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 RAID level for Data Volume

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22859 Posts

Posted - 2015-04-30 : 11:04:21
I'm looking at a spec for a new server. Its a most SME business ...

2 x 300GB 10K Disks for OS
2 x 600GB 10K Disks for Data
2 x 600GB 10K Disks for Logs
2 x 2TB SATA Disks for backups etc

This is the full number of disks that will fit into the box, more will need an expansion cabinet.

Am I OK with Mirroring for Data, or should I be spreading RAID over more spindles? Or doing the data storage somehow differently?

I'm looking for a "modest" setup which ism nonetheless, well suited to a dedicated SQL Server.

(It will be running SQL 2014)

Master Smack Fu Yak Hacker

2179 Posts

Posted - 2015-05-01 : 01:49:29
@Krister - What RAID levels are you adopting?
Do you have an IO profile of the intended database usage? This will influence the type of diks purchased , for example, 10K v 15K, how many spindles etc
Weigh up costs versus performance versus storage space required. Depending on this analysis , you may need to make some compromises .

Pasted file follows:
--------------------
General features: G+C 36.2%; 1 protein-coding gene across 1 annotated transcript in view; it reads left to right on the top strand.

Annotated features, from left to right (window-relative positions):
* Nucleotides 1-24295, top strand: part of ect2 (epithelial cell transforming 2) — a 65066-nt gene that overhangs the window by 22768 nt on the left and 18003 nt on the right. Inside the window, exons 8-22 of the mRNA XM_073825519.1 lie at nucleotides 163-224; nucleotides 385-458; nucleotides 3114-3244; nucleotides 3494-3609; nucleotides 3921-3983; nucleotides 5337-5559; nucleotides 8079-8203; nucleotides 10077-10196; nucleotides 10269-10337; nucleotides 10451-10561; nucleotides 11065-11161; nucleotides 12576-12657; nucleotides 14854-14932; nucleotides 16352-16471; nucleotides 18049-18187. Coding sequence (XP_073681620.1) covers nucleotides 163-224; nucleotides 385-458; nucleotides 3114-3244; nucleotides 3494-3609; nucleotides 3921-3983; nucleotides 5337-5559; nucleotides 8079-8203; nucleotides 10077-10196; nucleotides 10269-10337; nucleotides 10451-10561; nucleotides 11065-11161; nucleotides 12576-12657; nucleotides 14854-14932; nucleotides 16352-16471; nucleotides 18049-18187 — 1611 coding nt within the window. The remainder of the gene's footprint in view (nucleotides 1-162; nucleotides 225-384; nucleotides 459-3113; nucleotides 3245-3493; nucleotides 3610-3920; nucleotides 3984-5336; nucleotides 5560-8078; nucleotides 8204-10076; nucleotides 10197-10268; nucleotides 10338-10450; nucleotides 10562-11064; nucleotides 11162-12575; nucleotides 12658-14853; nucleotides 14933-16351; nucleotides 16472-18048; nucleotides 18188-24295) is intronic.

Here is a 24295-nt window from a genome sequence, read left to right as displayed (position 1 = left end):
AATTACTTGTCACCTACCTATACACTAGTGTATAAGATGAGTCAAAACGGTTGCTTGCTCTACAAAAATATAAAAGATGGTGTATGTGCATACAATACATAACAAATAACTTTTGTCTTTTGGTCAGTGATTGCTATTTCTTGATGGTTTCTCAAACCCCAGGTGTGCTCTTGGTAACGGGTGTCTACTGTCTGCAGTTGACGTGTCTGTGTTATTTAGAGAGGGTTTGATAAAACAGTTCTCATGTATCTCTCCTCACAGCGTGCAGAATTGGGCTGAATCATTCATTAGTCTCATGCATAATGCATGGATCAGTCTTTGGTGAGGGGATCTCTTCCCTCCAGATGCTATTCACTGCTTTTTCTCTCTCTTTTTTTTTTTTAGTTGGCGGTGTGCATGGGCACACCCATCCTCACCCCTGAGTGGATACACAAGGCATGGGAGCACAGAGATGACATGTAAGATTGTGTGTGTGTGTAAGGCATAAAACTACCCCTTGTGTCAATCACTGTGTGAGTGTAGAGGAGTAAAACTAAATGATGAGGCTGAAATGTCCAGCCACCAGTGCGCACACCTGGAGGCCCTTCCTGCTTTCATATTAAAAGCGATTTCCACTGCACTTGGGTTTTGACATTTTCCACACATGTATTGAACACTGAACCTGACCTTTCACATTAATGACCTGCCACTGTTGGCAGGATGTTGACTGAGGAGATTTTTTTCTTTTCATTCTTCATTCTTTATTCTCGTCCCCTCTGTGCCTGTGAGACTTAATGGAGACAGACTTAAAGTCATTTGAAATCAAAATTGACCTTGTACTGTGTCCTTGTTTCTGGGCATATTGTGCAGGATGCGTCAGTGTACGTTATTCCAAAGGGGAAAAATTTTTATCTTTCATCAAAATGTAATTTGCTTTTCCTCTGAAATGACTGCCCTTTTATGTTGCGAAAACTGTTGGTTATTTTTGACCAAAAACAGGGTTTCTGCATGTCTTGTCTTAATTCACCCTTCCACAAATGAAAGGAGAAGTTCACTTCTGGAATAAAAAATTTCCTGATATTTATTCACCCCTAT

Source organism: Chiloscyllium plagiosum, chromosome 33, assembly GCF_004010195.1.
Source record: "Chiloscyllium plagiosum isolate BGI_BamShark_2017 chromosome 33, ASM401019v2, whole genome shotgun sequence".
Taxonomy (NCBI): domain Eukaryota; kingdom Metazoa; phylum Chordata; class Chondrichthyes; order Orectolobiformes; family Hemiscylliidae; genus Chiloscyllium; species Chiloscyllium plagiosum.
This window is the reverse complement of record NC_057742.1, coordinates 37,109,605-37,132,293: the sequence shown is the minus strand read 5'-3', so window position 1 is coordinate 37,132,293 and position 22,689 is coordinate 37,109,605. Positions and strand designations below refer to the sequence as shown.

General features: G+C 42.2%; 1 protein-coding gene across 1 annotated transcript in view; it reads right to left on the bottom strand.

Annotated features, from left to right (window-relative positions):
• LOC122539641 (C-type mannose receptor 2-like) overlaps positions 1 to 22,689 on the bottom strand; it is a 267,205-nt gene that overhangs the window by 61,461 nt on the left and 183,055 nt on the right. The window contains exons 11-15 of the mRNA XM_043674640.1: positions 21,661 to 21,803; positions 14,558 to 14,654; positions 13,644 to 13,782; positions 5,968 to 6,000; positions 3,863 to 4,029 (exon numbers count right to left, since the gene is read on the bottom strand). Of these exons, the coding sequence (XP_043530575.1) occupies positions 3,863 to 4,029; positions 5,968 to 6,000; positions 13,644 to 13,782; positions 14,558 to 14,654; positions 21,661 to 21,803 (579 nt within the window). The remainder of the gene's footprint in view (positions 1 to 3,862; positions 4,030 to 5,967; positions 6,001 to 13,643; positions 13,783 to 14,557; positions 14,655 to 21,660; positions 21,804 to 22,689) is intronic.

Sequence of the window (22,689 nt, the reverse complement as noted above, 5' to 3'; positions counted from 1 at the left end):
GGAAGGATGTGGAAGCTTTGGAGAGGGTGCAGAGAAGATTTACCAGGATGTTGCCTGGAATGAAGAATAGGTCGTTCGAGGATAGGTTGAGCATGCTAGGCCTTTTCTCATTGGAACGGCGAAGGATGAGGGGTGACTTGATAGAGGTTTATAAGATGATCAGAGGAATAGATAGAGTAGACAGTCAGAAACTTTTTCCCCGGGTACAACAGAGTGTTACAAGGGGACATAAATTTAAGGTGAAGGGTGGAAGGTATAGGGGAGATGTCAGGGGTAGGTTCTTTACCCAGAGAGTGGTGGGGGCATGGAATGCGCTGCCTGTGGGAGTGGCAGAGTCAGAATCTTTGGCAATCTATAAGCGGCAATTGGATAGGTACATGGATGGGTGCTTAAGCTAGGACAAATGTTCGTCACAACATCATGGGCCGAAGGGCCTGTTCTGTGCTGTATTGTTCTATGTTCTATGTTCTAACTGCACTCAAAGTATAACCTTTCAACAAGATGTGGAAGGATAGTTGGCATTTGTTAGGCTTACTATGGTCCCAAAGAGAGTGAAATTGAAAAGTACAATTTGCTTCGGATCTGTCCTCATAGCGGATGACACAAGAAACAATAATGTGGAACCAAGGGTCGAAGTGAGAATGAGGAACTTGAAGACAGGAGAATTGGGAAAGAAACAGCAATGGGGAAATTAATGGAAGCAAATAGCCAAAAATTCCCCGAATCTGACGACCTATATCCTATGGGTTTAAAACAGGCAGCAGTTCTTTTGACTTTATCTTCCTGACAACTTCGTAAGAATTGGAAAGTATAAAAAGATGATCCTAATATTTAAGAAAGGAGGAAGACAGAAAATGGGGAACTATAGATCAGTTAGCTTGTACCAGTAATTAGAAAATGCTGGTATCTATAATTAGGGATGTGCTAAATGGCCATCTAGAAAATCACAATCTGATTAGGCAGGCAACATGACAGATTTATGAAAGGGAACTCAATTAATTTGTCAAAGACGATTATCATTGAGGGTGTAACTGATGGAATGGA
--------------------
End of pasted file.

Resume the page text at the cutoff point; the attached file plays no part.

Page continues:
Jack Vamvas
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22859 Posts

Posted - 2015-05-01 : 03:39:09
Don't know about RAID level - that's my question really!

We've got 15K drives on another server for Document Management system (based on Autonomy, but bespoke interface linking it to the records system), but thought 10K would be OK on SQL as the RAID controller will have 2GB cache.

Scenario is:

20-30 users, 5 records staff doing data entry. Data entry is from receipt of post etc. so takes "all morning" but requires reading/digesting incoming documents so is "modest".

Remainder of users are doing time recording. That's modest too.

Main usage apart from that is document management. Majority of users are searching for documents (using an interface through Outlook), and filing new emails / attachments / documents. This part is sluggish, but main because it is badly written IMO.

Vendor says we don't have enough hardware, I say that I would prefer it was optimised first ... usual story. Current servers are close to end-of-life so we have decided to replace all servers, separate the document management onto its own server, ditto SQL, and a third server to host various virtual machines for Exchange / IIS etc. and then have the argument with supplier about why their application has only improved marginally. There again, maybe I'll be proved wrong ... never happened before though

There are half a dozen databases:

Record keeping has a couple
Document management has a couple
CRM has one

If you want me to run some I/O metrics on existing system let me known pls.

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